The second garage revolution

As a child of the 80s and 90s, I often look back fondly at the computers back then. Commodore 64s, Spectrums, Amigas, Amstrads, Ataris, Acorns, and a raft of consoles all bring back memories of what many people refer to as the golden age of computing.

When you look back to this period of computing, it is interesting to note how homebrew much of it was. Many computers were available in both kit and pre-assembled form, and their creators were often very small companies housed in a garage or equally damp-ridden hovel that kept costs down. Also mixed into the recipe was rampant, bounding, steaming, virtually pornographic incompatibility. These computers we so incompatible that they barely knew the meaning of the word compatible.

When you look back, the level of success had by these homebrew hackers was pretty astonishing. Many of these early computers went on to massive popularity, and even the more esoteric examples had strong followings that eagerly mailed off their paychecks to get a whole 3MHz of bone-crunching computing power.

The point I am making here is that there are some pretty strong parallels between this golden age of computing and what is happening to Open Source. Here we have a collection of intelligent, motivated individuals who are turned-on by cool technology and take a pure and honest approach to their inventions. This applies to both the early computer hackers and today’s free software hackers. From garages around the world, people are doing awesomely cool things and redefining the rules in a market increasingly wrapped up by single large vendors. Back then, the early computer hackers battled the big computer corps, and today the same thing is happening in the software world as free software finds its place in the industry.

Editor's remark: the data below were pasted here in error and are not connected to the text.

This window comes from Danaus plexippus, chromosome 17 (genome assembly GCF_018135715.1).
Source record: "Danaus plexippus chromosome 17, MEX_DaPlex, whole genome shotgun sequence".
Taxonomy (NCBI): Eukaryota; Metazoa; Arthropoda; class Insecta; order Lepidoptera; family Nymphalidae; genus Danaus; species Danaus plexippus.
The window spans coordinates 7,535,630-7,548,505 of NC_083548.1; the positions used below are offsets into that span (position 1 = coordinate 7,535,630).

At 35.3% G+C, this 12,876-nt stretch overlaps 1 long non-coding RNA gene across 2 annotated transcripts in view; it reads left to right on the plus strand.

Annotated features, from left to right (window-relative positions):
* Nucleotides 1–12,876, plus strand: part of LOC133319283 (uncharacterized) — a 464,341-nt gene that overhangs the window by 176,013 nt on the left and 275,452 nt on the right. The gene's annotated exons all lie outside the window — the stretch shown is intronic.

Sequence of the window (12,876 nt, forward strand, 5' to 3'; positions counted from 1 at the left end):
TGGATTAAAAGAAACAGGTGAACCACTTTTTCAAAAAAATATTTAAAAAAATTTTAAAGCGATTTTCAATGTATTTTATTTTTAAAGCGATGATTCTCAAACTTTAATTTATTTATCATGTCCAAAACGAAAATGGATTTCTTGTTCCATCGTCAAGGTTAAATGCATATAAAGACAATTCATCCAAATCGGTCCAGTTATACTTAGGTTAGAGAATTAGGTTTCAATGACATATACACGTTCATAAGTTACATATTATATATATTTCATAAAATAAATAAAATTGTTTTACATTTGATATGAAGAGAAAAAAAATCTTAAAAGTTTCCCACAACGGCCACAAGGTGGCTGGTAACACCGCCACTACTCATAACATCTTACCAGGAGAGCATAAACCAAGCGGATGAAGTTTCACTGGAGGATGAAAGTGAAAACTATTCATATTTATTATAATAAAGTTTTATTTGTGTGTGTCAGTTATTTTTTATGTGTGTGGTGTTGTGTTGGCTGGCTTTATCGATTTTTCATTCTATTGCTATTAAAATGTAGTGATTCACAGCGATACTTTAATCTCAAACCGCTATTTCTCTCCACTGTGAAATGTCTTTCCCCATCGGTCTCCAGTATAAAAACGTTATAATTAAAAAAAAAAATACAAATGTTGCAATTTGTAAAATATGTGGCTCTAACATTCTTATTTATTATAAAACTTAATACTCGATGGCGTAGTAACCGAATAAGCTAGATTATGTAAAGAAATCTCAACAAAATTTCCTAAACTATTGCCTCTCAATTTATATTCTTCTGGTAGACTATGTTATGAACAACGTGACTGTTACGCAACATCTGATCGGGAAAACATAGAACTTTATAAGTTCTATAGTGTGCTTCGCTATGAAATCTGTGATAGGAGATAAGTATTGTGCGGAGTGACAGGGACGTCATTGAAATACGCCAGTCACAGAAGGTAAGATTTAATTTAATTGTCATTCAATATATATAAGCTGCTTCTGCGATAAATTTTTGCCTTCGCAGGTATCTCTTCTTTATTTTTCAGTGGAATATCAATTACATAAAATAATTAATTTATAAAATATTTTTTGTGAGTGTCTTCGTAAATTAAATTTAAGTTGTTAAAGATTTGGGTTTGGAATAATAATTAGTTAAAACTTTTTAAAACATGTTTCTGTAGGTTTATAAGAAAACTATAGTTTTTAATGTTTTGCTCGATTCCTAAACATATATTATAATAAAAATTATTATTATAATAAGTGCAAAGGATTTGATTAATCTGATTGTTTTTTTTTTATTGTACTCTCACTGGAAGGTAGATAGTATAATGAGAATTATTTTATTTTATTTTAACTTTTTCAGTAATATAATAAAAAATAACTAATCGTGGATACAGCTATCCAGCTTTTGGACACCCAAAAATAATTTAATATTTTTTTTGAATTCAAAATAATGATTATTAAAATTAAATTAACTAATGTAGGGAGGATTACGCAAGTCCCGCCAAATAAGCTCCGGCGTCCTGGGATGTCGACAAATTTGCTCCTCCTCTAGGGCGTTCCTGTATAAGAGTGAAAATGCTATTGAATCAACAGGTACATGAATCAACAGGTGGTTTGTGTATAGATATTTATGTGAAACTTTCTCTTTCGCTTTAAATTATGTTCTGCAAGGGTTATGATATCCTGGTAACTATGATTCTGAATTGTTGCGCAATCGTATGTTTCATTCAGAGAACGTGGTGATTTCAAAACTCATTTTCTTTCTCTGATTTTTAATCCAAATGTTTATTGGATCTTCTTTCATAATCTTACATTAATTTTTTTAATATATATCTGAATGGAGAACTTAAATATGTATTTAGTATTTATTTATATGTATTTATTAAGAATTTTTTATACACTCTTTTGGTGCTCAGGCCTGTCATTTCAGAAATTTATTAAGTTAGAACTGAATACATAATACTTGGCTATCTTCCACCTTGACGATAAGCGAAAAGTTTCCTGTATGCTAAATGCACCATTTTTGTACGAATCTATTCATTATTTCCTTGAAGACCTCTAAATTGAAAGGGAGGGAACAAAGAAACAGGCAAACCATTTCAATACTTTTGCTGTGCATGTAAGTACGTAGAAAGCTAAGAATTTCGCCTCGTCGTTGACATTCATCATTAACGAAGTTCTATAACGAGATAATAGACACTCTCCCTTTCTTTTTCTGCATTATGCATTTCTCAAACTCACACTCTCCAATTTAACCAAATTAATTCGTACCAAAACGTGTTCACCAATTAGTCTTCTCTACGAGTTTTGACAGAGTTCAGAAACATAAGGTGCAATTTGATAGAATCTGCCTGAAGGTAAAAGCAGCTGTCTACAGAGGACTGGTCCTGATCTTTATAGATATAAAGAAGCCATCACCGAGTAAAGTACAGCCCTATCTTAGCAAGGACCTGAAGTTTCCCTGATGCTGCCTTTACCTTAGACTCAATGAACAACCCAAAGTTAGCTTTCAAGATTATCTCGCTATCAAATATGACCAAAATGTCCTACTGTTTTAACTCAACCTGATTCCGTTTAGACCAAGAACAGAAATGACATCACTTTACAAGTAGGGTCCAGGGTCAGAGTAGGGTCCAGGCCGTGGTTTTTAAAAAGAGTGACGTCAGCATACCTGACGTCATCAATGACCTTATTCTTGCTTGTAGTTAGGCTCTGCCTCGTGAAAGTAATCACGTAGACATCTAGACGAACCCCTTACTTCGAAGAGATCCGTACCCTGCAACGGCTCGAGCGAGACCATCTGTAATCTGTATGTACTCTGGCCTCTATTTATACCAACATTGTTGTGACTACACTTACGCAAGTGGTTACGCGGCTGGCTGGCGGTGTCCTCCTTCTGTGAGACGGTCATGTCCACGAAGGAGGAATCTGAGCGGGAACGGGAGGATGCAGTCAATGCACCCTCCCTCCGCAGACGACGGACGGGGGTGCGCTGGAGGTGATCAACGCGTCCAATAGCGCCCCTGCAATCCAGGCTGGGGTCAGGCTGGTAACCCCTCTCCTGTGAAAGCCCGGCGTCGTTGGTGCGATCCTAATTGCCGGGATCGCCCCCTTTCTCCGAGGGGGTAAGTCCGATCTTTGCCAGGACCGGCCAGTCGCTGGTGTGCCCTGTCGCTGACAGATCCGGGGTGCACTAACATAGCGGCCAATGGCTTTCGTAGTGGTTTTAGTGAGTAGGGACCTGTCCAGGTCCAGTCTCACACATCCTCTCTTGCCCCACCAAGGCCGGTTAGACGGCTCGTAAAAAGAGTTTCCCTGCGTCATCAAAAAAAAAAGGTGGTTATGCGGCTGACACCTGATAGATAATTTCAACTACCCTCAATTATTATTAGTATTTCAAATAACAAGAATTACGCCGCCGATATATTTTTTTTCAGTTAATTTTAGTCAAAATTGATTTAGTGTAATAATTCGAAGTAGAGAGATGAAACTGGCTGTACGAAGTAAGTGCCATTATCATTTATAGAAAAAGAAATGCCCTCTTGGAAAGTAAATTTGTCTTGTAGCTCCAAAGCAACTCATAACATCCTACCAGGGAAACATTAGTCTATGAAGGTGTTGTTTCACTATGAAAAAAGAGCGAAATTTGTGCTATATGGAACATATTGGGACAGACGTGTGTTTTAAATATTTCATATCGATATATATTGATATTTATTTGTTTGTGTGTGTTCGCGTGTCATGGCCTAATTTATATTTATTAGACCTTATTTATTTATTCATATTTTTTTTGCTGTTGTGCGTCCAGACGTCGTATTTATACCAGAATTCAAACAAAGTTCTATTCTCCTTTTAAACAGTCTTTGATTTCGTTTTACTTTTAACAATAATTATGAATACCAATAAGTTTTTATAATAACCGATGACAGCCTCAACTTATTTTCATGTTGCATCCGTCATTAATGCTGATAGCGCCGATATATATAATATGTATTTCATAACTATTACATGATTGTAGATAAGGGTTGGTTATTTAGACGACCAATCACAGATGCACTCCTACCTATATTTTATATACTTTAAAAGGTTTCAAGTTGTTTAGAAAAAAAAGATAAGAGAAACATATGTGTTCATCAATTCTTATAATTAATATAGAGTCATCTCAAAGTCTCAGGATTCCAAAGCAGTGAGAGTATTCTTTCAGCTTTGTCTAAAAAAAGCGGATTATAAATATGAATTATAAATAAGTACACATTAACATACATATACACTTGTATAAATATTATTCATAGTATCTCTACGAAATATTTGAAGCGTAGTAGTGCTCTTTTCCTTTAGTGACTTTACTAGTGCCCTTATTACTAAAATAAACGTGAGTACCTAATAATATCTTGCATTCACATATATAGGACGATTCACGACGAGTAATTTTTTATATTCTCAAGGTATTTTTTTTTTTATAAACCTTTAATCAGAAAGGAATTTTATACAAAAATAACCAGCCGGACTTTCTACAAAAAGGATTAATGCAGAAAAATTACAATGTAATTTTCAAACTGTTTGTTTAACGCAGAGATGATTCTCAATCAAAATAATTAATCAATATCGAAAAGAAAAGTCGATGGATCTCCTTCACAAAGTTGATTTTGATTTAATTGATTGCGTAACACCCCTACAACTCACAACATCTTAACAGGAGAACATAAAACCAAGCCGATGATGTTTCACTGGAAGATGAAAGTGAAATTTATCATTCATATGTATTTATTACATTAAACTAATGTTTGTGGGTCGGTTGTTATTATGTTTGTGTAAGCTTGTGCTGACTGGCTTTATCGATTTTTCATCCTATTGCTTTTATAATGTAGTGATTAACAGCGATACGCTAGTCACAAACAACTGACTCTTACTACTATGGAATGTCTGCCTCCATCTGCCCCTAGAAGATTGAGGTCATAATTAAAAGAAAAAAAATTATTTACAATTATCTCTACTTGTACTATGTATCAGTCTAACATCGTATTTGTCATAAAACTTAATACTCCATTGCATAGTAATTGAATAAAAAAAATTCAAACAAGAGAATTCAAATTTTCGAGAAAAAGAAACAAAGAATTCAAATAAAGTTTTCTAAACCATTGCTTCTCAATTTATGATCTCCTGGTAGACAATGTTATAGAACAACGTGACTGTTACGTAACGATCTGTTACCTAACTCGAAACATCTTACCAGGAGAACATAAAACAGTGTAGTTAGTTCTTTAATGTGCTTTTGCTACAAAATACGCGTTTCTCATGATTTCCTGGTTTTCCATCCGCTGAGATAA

Interestingly, back then…the hackers won. They did shift units, they did make money, they did get recognition. Back then the people with the knowledge in their heads were successful. I think we can learn many things from what happened then, and it just goes to show that if you put the right people in front of a problem, you can tick all the boxes and be successful.

  • http://www.qdh.org.uk Karl Lattimer

    Good point well made ;)

  • chris procter

    Interesting that the biggest homebrew hardware success, Apple, is now routinely hated and reviled by todays “homebrew software” people as one of the big computer corps

  • judah

    Hmm. I have also thought about the “golden age of computing” and what transpired. I can see your point about the Open Source community. However, it IS mostly software that is being created. Neuros is a good example of a hardware company trying to be Open Source..

    I would really like to see some form of Hardware leap that comes from a garage. Something that doesn’t come from a huge corporation, but hardware hackers that hangout on the weekends. We need something like a new Amiga. A computer or a set of new chips that will make computers interesting again on a different level.

    Currently, the new “many core” chips that Intel is producing only gives us more computing horse-power. It really isn’t revolutionary.

    I do miss the “golden age” of computing. I had the most fun on my c64 and Amiga. It was fresh and new. It felt like the wild-west back then. Nowadays, it feels like I have shackles on my feet and I’m draggin’ the old ball and chain.. :lol:

    When will the next hardware revolution happen and what will it entail?

    and onto something completely unrelated..

    Now Playing? Bathory – Hammerheart ! :mrgreen:

  • numpty

    Difference is, anyone could pick up any of those old machines and learn how to program. The barrier is so much higher these days. :neutral:

  • jono

    numpty – I disagree due to one issues, documentation. Back with those old machine, most people programmed in BASIC, which was fairly simple, but there was little documentaton, and less of a support structure – now we have more books, user groups, magazines etc.

  • Allix

    I think numpty means that software is a lot more complex than it was in the “golden year of computers”. Programs were alot smaller , meaning less lines of code generally. Graphics were just 2d then and now its 3d which is a lot harder mathmatically.. One last observation, users as well as programmers have ambitions, ideas, needs, wants and literaly dozens of other considerations that did not exist back then.